Is Booster Juice Healthy?

While the juices and smoothies at Booster Juice do have lots of vitamins and minerals, they're also loaded with sugar.
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As Canada's self-proclaimed "original juice and smoothie bar," Booster Juice offers fresh smoothies, juices and specialty shots so you can take your fruits and veggies on the go. However, if you're looking for a healthy booster juice or smoothies, you'll probably have to customize your choice a bit.


While the juices and smoothies contain loads of vitamins and minerals, most of the smoothies are made with a sweetened additive, like frozen yogurt, whey protein or honey that contributes a lot of sugar. The juices don't have added sugar, but the amount of fruit used to make them is more than you would likely eat in an entire day and all the fiber is removed.

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While the juices and smoothies at Booster Juice have lots of vitamins and minerals, they're also loaded with sugar. If you want the healthiest drink at Booster Juice, you'll have to find one without a lot of added sugar that's made with mostly vegetables, like the Hail to the Kale, or customize your own.

Be Wary of Sugar

All of the smoothies at Booster Juice start out promising with a base of fresh fruit, but by the time they're finished, many of them have added whey protein, frozen yogurt and honey — ingredients that may make the smoothie taste good, but can also add a lot of sugar. According to Harvard Health Publishing, these added ingredients can also contain fruit syrups and artificial sweeteners.

For example, the Bananas-A-Whey smoothie has 55 grams of carbohydrates, 45 grams of which come from sugar. The Ripped Berry smoothie comes in at a whopping 64 grams of carbohydrates and almost all of those — or 59 grams — are in the form of sugar.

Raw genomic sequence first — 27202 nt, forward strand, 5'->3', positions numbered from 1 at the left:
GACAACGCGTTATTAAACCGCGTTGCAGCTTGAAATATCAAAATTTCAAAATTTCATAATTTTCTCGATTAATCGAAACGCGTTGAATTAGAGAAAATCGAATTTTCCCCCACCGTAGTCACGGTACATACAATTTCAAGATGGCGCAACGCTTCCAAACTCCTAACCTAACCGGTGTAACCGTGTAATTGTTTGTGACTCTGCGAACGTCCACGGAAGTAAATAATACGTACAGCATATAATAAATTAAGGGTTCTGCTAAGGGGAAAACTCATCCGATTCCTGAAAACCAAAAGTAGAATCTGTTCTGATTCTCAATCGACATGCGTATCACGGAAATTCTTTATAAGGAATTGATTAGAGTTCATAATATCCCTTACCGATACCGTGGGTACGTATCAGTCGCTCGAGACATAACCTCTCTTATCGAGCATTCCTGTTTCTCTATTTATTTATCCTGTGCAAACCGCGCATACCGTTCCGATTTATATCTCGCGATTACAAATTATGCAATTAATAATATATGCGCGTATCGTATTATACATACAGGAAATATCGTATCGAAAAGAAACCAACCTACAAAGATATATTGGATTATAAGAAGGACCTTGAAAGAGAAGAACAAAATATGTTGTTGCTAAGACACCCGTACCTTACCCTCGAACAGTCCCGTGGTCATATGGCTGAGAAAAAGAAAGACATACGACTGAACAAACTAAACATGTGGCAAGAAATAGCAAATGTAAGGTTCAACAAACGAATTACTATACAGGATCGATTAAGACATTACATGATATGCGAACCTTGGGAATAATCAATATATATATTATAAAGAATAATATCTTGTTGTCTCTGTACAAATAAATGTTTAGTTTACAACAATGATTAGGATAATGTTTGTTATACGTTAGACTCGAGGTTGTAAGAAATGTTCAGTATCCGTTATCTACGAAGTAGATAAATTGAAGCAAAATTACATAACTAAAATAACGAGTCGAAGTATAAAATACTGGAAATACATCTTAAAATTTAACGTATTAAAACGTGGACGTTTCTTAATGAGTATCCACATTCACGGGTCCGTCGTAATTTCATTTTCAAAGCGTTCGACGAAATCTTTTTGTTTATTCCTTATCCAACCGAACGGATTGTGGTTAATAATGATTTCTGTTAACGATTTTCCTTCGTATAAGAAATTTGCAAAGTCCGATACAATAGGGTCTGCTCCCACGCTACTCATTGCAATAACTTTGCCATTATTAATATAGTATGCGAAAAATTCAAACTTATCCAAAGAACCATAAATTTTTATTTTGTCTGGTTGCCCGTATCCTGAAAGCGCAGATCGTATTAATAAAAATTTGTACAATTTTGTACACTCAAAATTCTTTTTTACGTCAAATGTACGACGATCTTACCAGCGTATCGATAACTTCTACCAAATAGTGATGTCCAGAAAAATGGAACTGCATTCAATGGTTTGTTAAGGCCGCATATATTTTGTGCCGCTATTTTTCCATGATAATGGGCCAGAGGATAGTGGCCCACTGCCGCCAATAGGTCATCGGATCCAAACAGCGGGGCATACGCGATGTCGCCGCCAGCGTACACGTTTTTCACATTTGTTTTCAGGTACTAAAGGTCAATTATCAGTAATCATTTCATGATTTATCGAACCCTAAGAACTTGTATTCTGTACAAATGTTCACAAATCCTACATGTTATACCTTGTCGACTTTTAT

Read more: Juices with the Highest Sugar Content

The fruits and vegetables used in the smoothies and juices certainly pack a punch when it comes to vitamins and minerals (the Hail to the Kale juice contains vitamins A, K, C and B6, as well as the minerals manganese, calcium, copper, potassium and magnesium).


But the good might not be enough to outweigh the bad when it comes to determining whether or not these smoothies and juices are a good choice, since the Hail to the Kale juice also contains 25 grams of sugar.

While it's true that the sugar in the juices is natural and comes from the fruit, it's still a lot to consume in liquid form. Plus, when the juices are made, the fiber is removed from the juice so the sugar travels through your digestive system faster and can spike your blood sugar pretty significantly.


Healthy Booster Juice Smoothies

One of the other issues with the smoothies and juices at Booster Juice is their size. The smoothies are 24 ounces (and contain four to five servings of fruit) and the juices are 16 ounces.


Since smoothies and juice are so high in sugar and empty calories from that sugar, Harvard Health Publishing recommends limiting your intake of juice to no more than 4 ounces per day, if you're going to drink them. Cleveland Clinic adds that you only need two to three servings of fruit daily.


That doesn't mean that you have to stay away from Booster Juice forever, but it's a good idea to limit your intake and customize your drinks, whenever possible. If you're trying to put together some healthy Booster Juice smoothies, ask for a small amount of berries, a handful of kale and unsweetened milk. Skip the frozen yogurt, honey and whey protein (unless they have an unsweetened option).

If you're looking for a healthy juice, ask them to go easy on the fruit (just one apple should do) and add more green vegetables, like kale, celery and spinach. If possible, split the juice with a friend, so that you're not drinking the whole 16 ounces.


Make Your Own Smoothie

That being said, if your goal for drinking a smoothie or juice from Booster Juice is weight loss, you'll probably want to look elsewhere or make your own healthy smoothie at home. This will allow you to control the ingredients and the portion size, so you're not overdoing it. As an added bonus, you'll probably save some money too.

To make a healthy smoothie, Harvard Health Publishing recommends combining a base of water or an unsweetened milk alternative, like almond milk, coconut milk or hemp milk, with a small amount of fruit, one-half cup to a full cup of vegetables, protein and healthy fat.


Read more: 10 Irresistible Weight-Loss Smoothie Recipes

You can also mix in ingredients, like vanilla extract, unsweetened cocoa or cacao powder, cinnamon, ginger, mint leaves and instant coffee powder to enhance the flavor (and boost the nutritional value) without adding any extra sugar.




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